I'm a HUGE Michener fan. He has a way of telling an excellent story while giving you a history lesson at the same time. I devoured Caravans in just under two days. It's chalk full of adventure and everything complex that makes Afghanistan such an incredible country.
I couldn't believe that a story, set in post WWII 40's, could still be so culturally relevant to the region and its problems of today. Anyone who has served in Afghanistan will get chills up their spine reading this book and drawing the comparisons that exist presently. There are some incredible examples of deeply rooted religious beliefs that continue to make it very challenging for women in Afghanistan and the surrounding region today. The hints of Russian involvement (remember this was written in the 60's) that came to fruition are uncanny.
Can't recommend it enough. If you end up reading it please drop by on Kit Up to tell me what you thought of the book. Here's some more info below. Enjoy!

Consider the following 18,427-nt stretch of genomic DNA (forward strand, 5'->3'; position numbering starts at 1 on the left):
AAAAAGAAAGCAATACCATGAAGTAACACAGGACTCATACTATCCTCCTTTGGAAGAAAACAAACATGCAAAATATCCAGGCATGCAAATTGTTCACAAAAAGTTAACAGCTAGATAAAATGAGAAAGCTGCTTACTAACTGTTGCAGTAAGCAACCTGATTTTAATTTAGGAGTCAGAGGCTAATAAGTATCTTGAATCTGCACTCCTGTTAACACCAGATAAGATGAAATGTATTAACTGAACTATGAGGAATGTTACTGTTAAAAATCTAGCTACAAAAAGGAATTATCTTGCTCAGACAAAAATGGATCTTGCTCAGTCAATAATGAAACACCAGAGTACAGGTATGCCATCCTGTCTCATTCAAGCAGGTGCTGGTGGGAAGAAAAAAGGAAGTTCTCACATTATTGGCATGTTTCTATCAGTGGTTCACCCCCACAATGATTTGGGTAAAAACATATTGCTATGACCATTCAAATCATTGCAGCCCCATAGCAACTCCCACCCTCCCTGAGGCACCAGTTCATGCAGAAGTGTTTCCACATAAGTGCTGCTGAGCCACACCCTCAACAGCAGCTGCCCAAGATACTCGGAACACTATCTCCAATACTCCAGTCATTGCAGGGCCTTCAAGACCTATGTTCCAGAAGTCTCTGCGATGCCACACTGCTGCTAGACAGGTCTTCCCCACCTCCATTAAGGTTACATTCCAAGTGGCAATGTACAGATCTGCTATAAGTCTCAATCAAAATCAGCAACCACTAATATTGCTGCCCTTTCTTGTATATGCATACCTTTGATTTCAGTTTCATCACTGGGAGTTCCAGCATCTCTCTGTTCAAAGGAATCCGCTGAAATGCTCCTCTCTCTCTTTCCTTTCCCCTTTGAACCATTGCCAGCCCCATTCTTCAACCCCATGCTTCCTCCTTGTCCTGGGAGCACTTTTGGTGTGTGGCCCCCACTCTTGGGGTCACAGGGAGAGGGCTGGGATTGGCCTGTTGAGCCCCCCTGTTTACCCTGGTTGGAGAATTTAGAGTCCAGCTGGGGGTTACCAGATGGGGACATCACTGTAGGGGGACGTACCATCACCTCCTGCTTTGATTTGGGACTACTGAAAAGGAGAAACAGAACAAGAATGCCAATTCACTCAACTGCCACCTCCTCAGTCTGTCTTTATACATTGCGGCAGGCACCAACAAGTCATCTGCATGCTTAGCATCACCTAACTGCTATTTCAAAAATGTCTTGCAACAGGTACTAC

THE NEW YORK TIMES
In this romantic adventure of wild Afghanistan, master storyteller James Michener mixes the allure of the past with the dangers of today. After an impetuous American girl, Ellen Jasper, marries a young Afghan engineer, her parents hear no word from her. Although she wants freedom to do as she wishes, not even she is sure what that means. In the meantime, she is as good as lost in that wild land, perhaps forever.... "An extraordinary novel....Brilliant."
The story is set in Afghanistan immediately following World War II. The protagonist, Mark Miller, is stationed in Kabul at the American embassy and is given the assignment of an investigation to find a young woman, Ellen Jaspar, also from the United States, who has disappeared after her marriage to an Afghan national thirteen months previously.
During his journey through Afghanistan, Miller comes to a deeper understanding of the complexities and nuances of contemporary Afghan life. His travels also reveal the similarities of human nature across cultural and social boundaries.
Americareads blog spot: A literary guide to Afghanistan